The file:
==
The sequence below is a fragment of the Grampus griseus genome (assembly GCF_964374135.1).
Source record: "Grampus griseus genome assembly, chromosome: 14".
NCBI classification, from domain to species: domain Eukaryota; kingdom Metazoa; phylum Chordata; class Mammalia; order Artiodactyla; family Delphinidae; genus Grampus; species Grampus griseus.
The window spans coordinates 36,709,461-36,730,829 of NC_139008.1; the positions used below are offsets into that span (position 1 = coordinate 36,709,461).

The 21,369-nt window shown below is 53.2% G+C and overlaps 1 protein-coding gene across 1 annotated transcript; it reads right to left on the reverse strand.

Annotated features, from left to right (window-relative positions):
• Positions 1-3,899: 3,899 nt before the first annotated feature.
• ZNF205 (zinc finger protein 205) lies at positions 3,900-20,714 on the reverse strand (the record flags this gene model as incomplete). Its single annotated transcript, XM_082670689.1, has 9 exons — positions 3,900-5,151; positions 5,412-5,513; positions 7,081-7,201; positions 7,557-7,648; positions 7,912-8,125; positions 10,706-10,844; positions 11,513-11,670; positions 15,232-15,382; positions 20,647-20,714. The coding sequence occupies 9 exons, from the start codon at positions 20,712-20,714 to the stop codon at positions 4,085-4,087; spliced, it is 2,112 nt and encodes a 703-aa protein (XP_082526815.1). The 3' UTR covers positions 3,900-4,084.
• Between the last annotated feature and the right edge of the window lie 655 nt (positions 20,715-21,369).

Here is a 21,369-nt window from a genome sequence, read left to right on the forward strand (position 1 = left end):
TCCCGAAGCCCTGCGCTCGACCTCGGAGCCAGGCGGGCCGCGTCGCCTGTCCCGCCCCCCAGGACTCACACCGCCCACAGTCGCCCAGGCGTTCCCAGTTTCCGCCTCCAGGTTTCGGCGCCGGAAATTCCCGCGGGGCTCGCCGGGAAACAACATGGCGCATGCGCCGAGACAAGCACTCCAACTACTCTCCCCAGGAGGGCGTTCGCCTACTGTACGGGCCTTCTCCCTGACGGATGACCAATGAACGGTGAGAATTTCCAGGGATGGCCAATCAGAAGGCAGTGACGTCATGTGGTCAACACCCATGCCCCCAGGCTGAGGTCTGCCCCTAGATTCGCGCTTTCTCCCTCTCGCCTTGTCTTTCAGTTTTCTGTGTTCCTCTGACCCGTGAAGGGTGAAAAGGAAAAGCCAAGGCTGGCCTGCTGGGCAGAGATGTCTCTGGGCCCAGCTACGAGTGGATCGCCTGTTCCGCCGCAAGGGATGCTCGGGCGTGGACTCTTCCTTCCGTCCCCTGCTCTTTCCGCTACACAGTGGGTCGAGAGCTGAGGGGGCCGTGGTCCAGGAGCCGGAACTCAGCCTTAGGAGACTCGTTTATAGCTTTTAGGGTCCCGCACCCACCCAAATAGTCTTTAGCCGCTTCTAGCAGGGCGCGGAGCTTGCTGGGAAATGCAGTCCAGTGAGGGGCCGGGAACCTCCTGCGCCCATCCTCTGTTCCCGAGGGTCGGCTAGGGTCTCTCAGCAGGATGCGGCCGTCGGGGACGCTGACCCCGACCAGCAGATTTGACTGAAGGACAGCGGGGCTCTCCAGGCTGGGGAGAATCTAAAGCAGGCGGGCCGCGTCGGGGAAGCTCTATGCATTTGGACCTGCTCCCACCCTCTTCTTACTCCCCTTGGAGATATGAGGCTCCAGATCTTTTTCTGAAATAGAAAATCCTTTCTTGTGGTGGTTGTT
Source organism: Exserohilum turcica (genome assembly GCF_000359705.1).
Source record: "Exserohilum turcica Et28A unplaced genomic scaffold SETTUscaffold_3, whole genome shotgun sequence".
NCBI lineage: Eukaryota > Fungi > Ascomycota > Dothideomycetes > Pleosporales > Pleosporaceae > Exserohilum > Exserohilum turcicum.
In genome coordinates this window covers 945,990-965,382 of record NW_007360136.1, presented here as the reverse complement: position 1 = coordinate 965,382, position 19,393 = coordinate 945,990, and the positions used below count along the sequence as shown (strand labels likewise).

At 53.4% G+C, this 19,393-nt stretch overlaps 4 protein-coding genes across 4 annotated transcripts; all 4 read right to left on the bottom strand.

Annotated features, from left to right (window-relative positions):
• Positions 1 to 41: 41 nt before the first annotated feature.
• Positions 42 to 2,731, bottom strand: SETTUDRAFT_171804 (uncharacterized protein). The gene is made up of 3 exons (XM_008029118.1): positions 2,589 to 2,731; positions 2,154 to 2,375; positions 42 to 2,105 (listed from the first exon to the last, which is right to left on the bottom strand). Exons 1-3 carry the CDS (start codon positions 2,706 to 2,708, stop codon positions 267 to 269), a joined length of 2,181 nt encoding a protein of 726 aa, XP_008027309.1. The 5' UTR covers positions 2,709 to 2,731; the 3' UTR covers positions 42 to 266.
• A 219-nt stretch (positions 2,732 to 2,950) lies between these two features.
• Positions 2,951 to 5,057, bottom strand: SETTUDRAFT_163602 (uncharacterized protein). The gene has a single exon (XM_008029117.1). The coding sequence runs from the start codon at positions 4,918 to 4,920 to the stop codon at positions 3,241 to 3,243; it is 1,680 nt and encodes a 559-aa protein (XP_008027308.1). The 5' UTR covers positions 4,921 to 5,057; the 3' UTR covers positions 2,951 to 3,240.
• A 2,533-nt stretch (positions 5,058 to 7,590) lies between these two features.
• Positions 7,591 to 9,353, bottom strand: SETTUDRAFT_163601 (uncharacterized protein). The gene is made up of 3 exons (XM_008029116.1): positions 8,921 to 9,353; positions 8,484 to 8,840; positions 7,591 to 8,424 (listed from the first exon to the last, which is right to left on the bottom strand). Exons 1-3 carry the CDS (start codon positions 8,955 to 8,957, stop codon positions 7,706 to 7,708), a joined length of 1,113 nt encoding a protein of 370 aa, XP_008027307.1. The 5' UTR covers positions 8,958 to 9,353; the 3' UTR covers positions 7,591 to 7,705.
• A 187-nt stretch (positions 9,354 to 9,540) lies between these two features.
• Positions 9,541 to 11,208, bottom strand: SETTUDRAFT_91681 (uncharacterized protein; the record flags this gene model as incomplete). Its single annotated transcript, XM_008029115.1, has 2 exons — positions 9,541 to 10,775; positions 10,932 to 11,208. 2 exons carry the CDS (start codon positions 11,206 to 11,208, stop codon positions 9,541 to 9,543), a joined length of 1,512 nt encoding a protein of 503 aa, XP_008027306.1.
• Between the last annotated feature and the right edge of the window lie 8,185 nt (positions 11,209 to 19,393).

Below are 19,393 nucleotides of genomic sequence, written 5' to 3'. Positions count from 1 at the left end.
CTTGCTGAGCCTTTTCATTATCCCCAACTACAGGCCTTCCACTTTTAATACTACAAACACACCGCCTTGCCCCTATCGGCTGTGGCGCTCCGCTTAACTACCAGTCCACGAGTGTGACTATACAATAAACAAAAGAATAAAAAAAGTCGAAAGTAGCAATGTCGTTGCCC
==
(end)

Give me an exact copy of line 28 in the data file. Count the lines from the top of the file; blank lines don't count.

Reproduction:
CTTGCTGAGCCTTTTCATTATCCCCAACTACAGGCCTTCCACTTTTAATACTACAAACACACCGCCTTGCCCCTATCGGCTGTGGCGCTCCGCTTAACTACCAGTCCACGAGTGTGACTATACAATAAACAAAAGAATAAAAAAAGTCGAAAGTAGCAATGTCGTTGCCC